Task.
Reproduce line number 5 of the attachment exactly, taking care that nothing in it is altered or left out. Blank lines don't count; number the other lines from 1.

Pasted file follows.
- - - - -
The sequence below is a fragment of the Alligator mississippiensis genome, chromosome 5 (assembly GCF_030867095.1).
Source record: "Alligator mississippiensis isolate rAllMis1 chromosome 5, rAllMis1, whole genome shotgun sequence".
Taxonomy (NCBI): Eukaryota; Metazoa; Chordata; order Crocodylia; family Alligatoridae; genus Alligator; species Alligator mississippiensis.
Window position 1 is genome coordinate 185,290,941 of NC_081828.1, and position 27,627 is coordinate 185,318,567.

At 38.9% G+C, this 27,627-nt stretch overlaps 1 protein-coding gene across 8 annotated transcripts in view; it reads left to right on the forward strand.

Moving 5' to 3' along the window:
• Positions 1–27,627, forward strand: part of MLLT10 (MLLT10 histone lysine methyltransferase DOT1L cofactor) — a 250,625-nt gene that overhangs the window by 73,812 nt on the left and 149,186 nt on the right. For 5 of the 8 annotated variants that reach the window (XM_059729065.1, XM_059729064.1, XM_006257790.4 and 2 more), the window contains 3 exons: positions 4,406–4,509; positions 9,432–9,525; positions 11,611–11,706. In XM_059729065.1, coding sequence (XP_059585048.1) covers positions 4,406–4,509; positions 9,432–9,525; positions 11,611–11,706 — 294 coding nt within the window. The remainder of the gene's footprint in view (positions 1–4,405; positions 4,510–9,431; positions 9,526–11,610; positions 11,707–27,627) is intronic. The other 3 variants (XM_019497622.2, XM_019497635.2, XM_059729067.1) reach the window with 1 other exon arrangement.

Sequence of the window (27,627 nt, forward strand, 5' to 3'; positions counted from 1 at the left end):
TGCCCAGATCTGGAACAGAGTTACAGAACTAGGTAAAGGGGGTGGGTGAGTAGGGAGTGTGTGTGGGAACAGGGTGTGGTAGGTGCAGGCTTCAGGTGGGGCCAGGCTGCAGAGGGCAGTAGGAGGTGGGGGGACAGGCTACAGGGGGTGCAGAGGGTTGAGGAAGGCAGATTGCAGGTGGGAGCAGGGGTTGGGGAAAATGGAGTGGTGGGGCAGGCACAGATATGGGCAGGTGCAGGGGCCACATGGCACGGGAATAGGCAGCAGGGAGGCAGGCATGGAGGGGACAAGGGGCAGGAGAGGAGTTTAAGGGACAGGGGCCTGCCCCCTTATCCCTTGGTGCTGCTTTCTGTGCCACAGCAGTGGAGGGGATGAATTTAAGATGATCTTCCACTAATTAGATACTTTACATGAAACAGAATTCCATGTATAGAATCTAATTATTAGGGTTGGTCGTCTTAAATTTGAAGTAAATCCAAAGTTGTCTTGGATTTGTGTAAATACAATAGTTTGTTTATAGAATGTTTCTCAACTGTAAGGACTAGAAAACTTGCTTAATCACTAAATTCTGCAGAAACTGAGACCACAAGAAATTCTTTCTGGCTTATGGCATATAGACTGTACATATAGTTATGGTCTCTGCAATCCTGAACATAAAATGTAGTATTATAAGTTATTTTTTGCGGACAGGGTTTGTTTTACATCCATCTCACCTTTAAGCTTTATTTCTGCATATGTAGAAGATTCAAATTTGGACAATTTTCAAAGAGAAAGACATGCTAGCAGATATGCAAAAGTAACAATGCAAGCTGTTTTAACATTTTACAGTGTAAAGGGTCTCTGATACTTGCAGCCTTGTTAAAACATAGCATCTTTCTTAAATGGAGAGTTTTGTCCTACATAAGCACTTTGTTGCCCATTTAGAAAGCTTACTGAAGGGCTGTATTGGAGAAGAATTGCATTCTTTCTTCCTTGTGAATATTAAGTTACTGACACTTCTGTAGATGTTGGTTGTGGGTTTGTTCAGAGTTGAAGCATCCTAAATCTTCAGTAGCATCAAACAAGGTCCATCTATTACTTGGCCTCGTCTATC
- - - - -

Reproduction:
At 38.9% G+C, this 27,627-nt stretch overlaps 1 protein-coding gene across 8 annotated transcripts in view; it reads left to right on the forward strand.